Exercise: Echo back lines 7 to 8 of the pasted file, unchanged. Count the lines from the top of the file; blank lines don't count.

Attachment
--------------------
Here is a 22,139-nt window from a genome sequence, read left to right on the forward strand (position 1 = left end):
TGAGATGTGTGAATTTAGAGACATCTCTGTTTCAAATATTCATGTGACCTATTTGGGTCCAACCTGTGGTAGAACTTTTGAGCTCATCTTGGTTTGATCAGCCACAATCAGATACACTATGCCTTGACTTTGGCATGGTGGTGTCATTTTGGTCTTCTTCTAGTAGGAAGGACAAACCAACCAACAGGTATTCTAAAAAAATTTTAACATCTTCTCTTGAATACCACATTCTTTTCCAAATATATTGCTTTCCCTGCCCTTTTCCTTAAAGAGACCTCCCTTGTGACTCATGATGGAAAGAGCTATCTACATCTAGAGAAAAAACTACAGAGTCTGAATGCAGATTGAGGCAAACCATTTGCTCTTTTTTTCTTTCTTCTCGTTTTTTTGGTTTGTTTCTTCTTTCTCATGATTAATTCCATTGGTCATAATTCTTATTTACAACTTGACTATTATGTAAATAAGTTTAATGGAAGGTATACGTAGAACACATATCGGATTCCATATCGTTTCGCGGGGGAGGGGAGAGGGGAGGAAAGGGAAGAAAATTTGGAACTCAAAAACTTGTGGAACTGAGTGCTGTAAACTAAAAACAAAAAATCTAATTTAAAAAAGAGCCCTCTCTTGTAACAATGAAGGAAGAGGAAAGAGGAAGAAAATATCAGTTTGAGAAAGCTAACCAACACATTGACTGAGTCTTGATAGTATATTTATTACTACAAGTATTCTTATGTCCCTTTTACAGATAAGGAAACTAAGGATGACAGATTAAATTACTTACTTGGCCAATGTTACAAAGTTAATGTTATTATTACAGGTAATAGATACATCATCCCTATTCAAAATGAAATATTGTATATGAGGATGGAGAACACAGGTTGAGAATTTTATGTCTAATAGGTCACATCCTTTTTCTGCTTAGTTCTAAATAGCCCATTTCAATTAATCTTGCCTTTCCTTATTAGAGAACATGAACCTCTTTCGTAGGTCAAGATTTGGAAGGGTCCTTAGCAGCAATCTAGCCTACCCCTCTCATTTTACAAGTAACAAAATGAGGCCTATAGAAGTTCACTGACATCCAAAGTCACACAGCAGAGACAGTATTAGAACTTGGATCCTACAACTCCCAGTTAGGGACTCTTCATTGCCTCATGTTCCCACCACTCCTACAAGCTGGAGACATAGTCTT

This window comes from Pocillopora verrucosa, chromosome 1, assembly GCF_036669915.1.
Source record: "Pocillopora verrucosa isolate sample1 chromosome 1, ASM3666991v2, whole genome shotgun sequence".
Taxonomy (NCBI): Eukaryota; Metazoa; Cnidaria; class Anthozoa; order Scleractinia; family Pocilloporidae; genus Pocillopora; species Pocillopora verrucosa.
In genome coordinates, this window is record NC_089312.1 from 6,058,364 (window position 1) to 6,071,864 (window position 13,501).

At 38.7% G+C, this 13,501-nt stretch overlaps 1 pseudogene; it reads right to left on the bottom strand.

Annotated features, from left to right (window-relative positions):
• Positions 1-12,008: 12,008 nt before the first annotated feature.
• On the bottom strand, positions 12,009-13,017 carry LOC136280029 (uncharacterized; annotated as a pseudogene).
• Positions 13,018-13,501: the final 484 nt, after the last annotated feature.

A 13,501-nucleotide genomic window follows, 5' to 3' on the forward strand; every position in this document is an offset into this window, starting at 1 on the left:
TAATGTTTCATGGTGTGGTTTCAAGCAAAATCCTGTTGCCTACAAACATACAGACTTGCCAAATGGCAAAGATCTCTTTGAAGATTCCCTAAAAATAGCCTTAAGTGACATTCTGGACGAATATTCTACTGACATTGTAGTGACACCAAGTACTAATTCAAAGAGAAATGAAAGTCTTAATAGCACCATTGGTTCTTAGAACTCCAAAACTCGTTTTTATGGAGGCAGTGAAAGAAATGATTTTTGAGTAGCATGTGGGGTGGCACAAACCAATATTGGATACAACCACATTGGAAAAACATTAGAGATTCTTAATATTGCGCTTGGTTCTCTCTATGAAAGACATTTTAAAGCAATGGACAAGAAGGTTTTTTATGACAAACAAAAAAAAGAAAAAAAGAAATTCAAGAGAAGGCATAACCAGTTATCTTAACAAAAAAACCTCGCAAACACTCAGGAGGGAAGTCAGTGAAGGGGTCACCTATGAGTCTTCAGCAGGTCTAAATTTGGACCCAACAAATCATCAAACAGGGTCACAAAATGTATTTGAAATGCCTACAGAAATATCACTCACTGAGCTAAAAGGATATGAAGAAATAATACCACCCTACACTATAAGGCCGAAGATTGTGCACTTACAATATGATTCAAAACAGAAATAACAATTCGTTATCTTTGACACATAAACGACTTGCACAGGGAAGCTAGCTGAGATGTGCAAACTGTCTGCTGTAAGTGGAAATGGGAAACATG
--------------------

At 38.7% G+C, this 13,501-nt stretch overlaps 1 pseudogene; it reads right to left on the bottom strand.

Annotated features, from left to right (window-relative positions):